In every facet of sports, there will always be fans wanting to meet a favorite athlete.
These people have waited hours just to see their idol and get one thing from them: an autograph.
No matter what the game is, die-hard fans will do anything to get a scribble from these professionals, and Sunday’s Denver Broncos game proved that in spades. This time, however, it wasn’t just the people in the stands getting involved.
It was the people with the press credentials. The media.
According to former president of the Professional Football Writers of America, Alex Marvez of FOX Sports, a Cincinnati reporter and a photographer approached Broncos’ third string messiah Tim Tebow for his John Hancock in the locker room.
Tebow, being a good guy, politely signed. Seems like a dream come true, right?
Wrong. The sports media jumped on these guys worse than Tiger Woods.
Pro Football Talk reported that Broncos’ public relations staff booted the journalists out immediately after getting the autographs, and then the blogosphere went insane.
Journalists wanted the guys to star in “The Legend of Sleepy Hollow” as the Headless Horsemen. Yahoo! Sports called them homers and referred to it as terribly unprofessional.
The real question, however, is why. Why are these journalists so maligned now for asking for Tebow’s signature?
First, let’s clarify.
Autographs are close to the dumbest thing on Earth. It’s great to get something signed with no proof of who signed it, and if you are a big fan, you aren’t going to sell it. Instead, you are going watch the ink fade away on your shelf.
Well, until your kids sell it once you pass on.
Congrats. Learn how to use a camera.
Back to the point.
The sports media is enraged about this because they believe it undermines the professionalism of the job. Journalists should not mix business with pleasure, and many feel that this could throw bias into a story about the game.
Although, if you are reading stories about preseason football, you’ve got bigger problems.
These two pariahs, however, seem to be getting the short end of the stick. Yes, it’s clear that using press credentials to obtain Tebow’s autograph is not part of the job, that’s not arguable.
The strange thing here is not about that, though. It’s about the speculation afterwards.
Doug Farrar, the reporter who covered this for Yahoo! Sports, says this is akin to “hitting the press box wearing your home team’s jersey and cheering through the entire game.” While that may be hyperbole, it seems to be ignoring a huge factor.
Every sports writer has a favorite athlete, sport, league, etc. Why else would they have gotten into sports journalism?
It’s the profession for those who aren’t athletic enough to play the sport they cover.
Some of the most prominent writers in the media today make it clear who they admire. But they do not get treated like Frankenstein’s monster in doing so.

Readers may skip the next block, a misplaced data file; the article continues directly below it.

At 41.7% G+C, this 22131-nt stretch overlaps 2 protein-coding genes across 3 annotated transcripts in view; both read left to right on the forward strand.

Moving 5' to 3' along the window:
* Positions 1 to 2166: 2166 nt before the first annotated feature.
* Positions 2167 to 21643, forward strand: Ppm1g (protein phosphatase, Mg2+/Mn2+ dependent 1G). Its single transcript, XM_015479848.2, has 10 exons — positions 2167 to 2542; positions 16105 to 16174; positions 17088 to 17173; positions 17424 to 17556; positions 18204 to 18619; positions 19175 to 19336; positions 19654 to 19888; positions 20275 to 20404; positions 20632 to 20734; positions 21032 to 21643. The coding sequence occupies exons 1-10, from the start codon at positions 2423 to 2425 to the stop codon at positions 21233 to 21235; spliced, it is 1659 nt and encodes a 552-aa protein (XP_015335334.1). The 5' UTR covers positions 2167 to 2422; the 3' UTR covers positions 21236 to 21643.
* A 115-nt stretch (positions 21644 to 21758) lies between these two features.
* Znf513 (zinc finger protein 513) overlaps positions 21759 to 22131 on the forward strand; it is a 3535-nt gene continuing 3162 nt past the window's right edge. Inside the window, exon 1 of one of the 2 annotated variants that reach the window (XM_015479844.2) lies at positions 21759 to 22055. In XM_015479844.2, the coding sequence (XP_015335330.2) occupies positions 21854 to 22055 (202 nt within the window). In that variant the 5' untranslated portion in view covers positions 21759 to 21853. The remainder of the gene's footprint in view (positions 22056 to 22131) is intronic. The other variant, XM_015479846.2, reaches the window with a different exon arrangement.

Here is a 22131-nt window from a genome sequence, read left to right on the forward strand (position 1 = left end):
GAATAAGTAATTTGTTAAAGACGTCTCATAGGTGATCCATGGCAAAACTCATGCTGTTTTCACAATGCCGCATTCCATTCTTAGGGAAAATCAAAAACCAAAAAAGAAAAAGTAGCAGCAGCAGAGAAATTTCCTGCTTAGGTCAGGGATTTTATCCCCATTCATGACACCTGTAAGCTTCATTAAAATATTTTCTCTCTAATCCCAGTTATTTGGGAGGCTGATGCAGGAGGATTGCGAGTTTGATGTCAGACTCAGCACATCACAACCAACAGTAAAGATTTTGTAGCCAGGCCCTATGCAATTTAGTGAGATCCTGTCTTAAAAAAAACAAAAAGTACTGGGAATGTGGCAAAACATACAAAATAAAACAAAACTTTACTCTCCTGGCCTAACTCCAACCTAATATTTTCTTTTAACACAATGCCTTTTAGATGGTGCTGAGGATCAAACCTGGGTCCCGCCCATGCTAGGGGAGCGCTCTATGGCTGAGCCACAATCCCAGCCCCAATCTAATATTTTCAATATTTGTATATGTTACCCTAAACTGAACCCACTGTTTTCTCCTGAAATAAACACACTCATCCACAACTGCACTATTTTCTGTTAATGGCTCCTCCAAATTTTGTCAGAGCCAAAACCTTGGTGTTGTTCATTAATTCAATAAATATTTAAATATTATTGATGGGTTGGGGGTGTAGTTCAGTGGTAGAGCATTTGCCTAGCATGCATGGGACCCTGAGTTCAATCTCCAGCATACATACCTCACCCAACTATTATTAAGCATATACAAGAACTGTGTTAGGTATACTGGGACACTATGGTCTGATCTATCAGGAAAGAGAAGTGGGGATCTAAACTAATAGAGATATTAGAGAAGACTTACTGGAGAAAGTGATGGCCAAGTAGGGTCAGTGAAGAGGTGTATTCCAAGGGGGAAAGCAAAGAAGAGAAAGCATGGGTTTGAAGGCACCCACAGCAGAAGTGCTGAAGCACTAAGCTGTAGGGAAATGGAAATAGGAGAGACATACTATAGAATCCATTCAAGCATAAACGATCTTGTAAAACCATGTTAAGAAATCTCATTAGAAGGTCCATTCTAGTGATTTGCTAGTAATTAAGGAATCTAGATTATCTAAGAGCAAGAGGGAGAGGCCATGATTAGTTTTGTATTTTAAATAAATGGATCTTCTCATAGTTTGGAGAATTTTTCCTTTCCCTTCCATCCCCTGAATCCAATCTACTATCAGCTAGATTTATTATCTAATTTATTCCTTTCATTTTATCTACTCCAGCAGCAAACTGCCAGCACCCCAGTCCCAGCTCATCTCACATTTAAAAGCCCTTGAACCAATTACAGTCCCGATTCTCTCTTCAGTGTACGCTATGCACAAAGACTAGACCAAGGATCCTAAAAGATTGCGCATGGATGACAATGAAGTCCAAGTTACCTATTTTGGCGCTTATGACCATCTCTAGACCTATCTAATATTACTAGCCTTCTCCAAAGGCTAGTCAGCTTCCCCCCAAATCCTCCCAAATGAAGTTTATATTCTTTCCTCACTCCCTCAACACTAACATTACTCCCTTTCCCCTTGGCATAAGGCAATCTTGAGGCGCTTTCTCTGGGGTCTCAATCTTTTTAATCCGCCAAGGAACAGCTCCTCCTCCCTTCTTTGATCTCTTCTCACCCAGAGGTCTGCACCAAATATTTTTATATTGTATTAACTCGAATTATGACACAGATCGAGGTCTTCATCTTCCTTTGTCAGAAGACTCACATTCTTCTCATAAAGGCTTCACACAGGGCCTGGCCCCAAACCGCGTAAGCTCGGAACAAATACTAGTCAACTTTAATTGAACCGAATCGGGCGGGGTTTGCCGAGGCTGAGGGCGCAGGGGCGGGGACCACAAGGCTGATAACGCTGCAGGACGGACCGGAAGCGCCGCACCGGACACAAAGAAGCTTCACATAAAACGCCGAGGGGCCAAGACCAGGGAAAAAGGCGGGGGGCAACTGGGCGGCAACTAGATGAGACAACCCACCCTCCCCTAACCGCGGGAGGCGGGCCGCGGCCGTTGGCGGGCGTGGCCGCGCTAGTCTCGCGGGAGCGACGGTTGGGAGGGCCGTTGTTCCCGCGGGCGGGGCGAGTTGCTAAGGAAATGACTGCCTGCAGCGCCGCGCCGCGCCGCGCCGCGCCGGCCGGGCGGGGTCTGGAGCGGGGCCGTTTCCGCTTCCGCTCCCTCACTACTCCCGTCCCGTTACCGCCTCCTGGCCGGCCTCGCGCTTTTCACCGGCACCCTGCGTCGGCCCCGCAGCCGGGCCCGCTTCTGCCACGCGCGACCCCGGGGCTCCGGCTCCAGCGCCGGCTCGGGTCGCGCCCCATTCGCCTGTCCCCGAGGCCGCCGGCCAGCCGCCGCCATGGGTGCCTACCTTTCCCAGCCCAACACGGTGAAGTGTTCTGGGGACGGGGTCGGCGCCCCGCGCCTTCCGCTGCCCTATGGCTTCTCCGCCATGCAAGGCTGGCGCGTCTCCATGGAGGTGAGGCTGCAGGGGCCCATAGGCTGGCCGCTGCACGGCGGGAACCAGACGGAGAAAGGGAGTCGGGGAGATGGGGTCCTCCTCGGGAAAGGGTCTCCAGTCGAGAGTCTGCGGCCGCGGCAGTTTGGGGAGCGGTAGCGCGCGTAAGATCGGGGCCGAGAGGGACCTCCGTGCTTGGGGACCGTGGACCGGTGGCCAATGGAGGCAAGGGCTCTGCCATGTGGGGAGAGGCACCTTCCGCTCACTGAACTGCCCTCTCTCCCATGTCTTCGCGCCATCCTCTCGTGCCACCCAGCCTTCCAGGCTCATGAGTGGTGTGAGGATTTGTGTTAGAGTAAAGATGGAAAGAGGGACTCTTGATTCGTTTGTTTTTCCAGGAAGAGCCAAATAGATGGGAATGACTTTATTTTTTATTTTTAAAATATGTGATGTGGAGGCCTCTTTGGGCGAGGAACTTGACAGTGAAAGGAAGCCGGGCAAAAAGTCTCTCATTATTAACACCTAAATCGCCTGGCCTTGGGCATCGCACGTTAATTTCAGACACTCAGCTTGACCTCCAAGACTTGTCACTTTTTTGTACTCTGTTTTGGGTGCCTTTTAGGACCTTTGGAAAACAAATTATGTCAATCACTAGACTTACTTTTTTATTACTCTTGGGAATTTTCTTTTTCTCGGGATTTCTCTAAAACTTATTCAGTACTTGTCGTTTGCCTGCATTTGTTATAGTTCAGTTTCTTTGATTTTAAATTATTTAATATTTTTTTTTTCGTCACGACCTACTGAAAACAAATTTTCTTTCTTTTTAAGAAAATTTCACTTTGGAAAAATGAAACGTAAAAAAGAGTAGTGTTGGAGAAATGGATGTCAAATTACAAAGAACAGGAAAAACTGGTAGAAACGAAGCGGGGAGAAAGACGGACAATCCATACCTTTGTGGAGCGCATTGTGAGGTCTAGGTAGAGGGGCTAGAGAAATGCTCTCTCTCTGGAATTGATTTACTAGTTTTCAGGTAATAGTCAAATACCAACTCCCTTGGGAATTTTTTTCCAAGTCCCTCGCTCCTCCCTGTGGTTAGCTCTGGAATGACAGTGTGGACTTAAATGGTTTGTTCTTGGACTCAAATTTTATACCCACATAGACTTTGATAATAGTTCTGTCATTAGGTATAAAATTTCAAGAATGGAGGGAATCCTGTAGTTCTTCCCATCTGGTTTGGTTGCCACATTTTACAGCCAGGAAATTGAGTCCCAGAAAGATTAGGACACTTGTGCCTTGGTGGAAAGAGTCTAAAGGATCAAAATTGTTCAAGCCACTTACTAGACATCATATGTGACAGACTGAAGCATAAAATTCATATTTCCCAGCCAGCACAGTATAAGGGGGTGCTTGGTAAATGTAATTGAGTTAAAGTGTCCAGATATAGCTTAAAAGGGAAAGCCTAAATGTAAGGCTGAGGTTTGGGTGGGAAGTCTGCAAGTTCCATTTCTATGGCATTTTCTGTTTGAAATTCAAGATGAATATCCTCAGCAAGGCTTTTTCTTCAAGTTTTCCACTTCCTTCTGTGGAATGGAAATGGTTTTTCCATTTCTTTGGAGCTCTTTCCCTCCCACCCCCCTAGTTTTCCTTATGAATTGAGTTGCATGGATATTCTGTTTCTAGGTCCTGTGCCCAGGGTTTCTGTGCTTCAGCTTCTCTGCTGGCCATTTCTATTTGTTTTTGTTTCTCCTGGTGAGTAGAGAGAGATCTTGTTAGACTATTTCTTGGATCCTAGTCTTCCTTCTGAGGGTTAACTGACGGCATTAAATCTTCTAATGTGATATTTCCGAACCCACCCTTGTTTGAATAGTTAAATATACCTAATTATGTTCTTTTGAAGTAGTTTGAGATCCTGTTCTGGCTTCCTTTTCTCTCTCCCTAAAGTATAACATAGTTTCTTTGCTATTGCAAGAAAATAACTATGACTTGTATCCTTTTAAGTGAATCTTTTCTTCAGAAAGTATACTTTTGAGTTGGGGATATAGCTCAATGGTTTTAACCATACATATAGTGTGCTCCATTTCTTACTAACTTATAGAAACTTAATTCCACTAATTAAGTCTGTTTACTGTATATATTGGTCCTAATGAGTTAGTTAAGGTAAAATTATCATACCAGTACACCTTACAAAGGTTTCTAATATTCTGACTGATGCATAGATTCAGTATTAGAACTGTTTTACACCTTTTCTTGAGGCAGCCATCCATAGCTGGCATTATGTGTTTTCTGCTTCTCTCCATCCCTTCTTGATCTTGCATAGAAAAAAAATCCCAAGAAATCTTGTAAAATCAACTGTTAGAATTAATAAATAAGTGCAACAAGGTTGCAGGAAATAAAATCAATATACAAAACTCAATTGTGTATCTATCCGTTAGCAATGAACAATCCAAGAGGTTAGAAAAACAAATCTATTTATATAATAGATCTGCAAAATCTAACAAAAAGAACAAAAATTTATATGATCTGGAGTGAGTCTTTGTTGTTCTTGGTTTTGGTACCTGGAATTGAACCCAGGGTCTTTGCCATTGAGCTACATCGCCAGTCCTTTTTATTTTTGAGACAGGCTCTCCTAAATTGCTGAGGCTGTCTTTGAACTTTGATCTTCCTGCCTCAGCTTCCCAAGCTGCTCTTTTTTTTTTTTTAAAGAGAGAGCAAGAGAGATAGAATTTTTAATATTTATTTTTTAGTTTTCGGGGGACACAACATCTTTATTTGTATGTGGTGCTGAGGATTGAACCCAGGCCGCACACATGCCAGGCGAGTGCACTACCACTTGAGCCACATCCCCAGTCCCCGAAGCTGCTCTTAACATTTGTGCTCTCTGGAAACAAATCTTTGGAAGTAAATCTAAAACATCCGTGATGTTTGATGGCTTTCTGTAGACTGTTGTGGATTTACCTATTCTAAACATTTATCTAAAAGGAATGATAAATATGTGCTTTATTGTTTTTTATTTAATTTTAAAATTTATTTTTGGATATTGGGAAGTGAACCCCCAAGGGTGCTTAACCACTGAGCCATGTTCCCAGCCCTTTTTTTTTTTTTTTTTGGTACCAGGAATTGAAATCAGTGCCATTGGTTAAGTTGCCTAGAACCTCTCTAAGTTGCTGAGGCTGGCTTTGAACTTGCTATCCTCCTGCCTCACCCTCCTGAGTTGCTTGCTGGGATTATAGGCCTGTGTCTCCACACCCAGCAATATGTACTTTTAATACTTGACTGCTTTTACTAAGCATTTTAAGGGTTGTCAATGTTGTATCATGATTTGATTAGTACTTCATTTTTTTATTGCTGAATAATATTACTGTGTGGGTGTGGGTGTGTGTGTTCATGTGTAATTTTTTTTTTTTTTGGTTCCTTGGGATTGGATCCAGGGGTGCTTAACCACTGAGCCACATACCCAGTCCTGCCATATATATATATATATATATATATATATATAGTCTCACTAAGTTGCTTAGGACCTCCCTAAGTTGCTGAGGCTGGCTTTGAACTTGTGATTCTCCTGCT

A great example is Michael Wilbon. He goes on national television daily, praising his hometown Chicago Bulls and occasionally donning a Northwestern jersey.
And that’s not just because he looks great in purple.
This praise is exactly what an autograph is. This athlete or team has made such a big impact on the person that he or she wants to commemorate it. Shouldn’t they be allowed to, regardless of their profession?
Still, the prognosticating by many a blogger goes much deeper. The consensus is that getting this autograph will sway their opinion on Tebow.
However, not a single person who sees it this way found and/or complained about the reporter’s piece or any piece in a Cincy paper. It should be out today, considering it covered last night’s game, but no word on it being pro-Broncos or pro-Tebow.
Doesn’t seem so fair anymore.
This kind of thing needs to be judged on a case-by-case basis. Farrar called for the two journalists’ names to be released to show everyone’s held to the same standard.
But not to humiliate them. Because releasing their info to a slobbering, attacking media certainly wouldn’t do that.
If someone can find this person’s article and it’s full for Tebow love, then the gripe is valid. If they report with objectivity and class, keeping personal feelings aside, then there’s no harm.
Just two fans with chicken scratch.
So for those people who complain that this is the apocalypse for sports journalists, please get real. All fans and sports page readers care about is entertaining and factual news.
After LeBron James’ "The Decision" aired, they knew credibility was low.
While they shouldn’t abuse their privileges, the two gentlemen should be judged on their body of work instead. If you can scrounge through Cincinnati papers and find a glowing article on Tebow, then cry me to the moon.
If not, shut your trap.
Bloggers at home know if they were face-to-face with someone who’s been as hyped as Tebow, they’d have him sign their chests if paper wasn’t available.
Fans will be fans. Just let it go.